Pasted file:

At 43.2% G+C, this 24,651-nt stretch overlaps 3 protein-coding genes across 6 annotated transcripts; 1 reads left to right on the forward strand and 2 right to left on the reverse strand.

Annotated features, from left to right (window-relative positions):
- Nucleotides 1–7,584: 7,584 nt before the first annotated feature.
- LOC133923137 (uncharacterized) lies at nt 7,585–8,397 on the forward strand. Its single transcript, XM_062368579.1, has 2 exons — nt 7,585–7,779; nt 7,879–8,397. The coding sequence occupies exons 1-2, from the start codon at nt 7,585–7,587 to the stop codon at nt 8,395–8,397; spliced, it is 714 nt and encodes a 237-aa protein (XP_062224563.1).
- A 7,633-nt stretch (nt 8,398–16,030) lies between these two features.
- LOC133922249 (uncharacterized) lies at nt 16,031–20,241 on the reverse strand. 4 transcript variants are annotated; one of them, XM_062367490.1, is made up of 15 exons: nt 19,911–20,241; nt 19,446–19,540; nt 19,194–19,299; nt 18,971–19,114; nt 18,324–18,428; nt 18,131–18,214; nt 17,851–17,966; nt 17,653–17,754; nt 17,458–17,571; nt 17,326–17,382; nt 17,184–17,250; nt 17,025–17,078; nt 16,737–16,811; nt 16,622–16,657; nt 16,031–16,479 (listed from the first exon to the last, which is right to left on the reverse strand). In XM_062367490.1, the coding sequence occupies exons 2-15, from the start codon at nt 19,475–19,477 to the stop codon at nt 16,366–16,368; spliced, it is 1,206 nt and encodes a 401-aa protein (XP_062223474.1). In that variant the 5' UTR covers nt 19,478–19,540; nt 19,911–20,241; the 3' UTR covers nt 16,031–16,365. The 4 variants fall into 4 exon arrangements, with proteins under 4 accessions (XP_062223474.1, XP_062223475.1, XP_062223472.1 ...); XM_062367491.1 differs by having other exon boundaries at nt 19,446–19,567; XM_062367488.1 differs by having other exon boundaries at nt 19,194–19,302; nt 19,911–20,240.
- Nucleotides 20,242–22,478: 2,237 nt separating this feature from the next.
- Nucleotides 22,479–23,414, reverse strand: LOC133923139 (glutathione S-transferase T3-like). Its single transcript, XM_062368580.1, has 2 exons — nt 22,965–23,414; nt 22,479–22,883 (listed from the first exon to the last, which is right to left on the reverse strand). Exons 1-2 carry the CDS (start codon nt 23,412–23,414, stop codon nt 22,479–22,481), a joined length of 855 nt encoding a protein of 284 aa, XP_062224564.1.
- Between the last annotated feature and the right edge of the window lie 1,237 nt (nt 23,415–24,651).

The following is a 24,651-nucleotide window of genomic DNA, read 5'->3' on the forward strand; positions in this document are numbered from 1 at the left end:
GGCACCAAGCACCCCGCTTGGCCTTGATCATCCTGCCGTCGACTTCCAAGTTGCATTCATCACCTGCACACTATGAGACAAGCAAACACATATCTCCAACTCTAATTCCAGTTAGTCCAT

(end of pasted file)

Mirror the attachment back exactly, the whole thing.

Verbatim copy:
At 43.2% G+C, this 24,651-nt stretch overlaps 3 protein-coding genes across 6 annotated transcripts; 1 reads left to right on the forward strand and 2 right to left on the reverse strand.

Annotated features, from left to right (window-relative positions):
- Nucleotides 1–7,584: 7,584 nt before the first annotated feature.
- LOC133923137 (uncharacterized) lies at nt 7,585–8,397 on the forward strand. Its single transcript, XM_062368579.1, has 2 exons — nt 7,585–7,779; nt 7,879–8,397. The coding sequence occupies exons 1-2, from the start codon at nt 7,585–7,587 to the stop codon at nt 8,395–8,397; spliced, it is 714 nt and encodes a 237-aa protein (XP_062224563.1).
- A 7,633-nt stretch (nt 8,398–16,030) lies between these two features.
- LOC133922249 (uncharacterized) lies at nt 16,031–20,241 on the reverse strand. 4 transcript variants are annotated; one of them, XM_062367490.1, is made up of 15 exons: nt 19,911–20,241; nt 19,446–19,540; nt 19,194–19,299; nt 18,971–19,114; nt 18,324–18,428; nt 18,131–18,214; nt 17,851–17,966; nt 17,653–17,754; nt 17,458–17,571; nt 17,326–17,382; nt 17,184–17,250; nt 17,025–17,078; nt 16,737–16,811; nt 16,622–16,657; nt 16,031–16,479 (listed from the first exon to the last, which is right to left on the reverse strand). In XM_062367490.1, the coding sequence occupies exons 2-15, from the start codon at nt 19,475–19,477 to the stop codon at nt 16,366–16,368; spliced, it is 1,206 nt and encodes a 401-aa protein (XP_062223474.1). In that variant the 5' UTR covers nt 19,478–19,540; nt 19,911–20,241; the 3' UTR covers nt 16,031–16,365. The 4 variants fall into 4 exon arrangements, with proteins under 4 accessions (XP_062223474.1, XP_062223475.1, XP_062223472.1 ...); XM_062367491.1 differs by having other exon boundaries at nt 19,446–19,567; XM_062367488.1 differs by having other exon boundaries at nt 19,194–19,302; nt 19,911–20,240.
- Nucleotides 20,242–22,478: 2,237 nt separating this feature from the next.
- Nucleotides 22,479–23,414, reverse strand: LOC133923139 (glutathione S-transferase T3-like). Its single transcript, XM_062368580.1, has 2 exons — nt 22,965–23,414; nt 22,479–22,883 (listed from the first exon to the last, which is right to left on the reverse strand). Exons 1-2 carry the CDS (start codon nt 23,412–23,414, stop codon nt 22,479–22,481), a joined length of 855 nt encoding a protein of 284 aa, XP_062224564.1.
- Between the last annotated feature and the right edge of the window lie 1,237 nt (nt 23,415–24,651).

The following is a 24,651-nucleotide window of genomic DNA, read 5'->3' on the forward strand; positions in this document are numbered from 1 at the left end:
GGCACCAAGCACCCCGCTTGGCCTTGATCATCCTGCCGTCGACTTCCAAGTTGCATTCATCACCTGCACACTATGAGACAAGCAAACACATATCTCCAACTCTAATTCCAGTTAGTCCAT